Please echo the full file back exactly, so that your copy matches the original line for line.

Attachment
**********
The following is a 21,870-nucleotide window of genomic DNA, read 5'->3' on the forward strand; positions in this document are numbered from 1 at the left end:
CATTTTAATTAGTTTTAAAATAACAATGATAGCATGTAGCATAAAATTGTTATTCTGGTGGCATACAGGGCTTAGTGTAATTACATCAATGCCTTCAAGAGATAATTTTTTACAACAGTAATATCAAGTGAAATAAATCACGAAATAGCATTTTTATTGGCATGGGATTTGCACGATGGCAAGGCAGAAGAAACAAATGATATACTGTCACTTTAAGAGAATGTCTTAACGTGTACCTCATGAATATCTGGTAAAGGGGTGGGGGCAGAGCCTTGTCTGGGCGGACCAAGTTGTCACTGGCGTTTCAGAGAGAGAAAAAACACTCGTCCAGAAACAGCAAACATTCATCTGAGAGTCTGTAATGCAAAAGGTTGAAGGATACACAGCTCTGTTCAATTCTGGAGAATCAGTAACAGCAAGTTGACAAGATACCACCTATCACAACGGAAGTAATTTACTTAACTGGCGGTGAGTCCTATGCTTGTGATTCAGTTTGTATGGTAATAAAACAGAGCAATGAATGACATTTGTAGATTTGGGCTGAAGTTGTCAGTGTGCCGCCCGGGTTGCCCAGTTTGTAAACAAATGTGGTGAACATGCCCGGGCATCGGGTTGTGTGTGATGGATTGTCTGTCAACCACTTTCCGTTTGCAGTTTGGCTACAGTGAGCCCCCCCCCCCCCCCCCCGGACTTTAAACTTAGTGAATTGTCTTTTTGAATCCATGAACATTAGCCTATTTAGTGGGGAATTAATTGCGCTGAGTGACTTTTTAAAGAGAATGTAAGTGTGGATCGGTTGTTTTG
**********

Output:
The following is a 21,870-nucleotide window of genomic DNA, read 5'->3' on the forward strand; positions in this document are numbered from 1 at the left end:
CATTTTAATTAGTTTTAAAATAACAATGATAGCATGTAGCATAAAATTGTTATTCTGGTGGCATACAGGGCTTAGTGTAATTACATCAATGCCTTCAAGAGATAATTTTTTACAACAGTAATATCAAGTGAAATAAATCACGAAATAGCATTTTTATTGGCATGGGATTTGCACGATGGCAAGGCAGAAGAAACAAATGATATACTGTCACTTTAAGAGAATGTCTTAACGTGTACCTCATGAATATCTGGTAAAGGGGTGGGGGCAGAGCCTTGTCTGGGCGGACCAAGTTGTCACTGGCGTTTCAGAGAGAGAAAAAACACTCGTCCAGAAACAGCAAACATTCATCTGAGAGTCTGTAATGCAAAAGGTTGAAGGATACACAGCTCTGTTCAATTCTGGAGAATCAGTAACAGCAAGTTGACAAGATACCACCTATCACAACGGAAGTAATTTACTTAACTGGCGGTGAGTCCTATGCTTGTGATTCAGTTTGTATGGTAATAAAACAGAGCAATGAATGACATTTGTAGATTTGGGCTGAAGTTGTCAGTGTGCCGCCCGGGTTGCCCAGTTTGTAAACAAATGTGGTGAACATGCCCGGGCATCGGGTTGTGTGTGATGGATTGTCTGTCAACCACTTTCCGTTTGCAGTTTGGCTACAGTGAGCCCCCCCCCCCCCCCCCCGGACTTTAAACTTAGTGAATTGTCTTTTTGAATCCATGAACATTAGCCTATTTAGTGGGGAATTAATTGCGCTGAGTGACTTTTTAAAGAGAATGTAAGTGTGGATCGGTTGTTTTG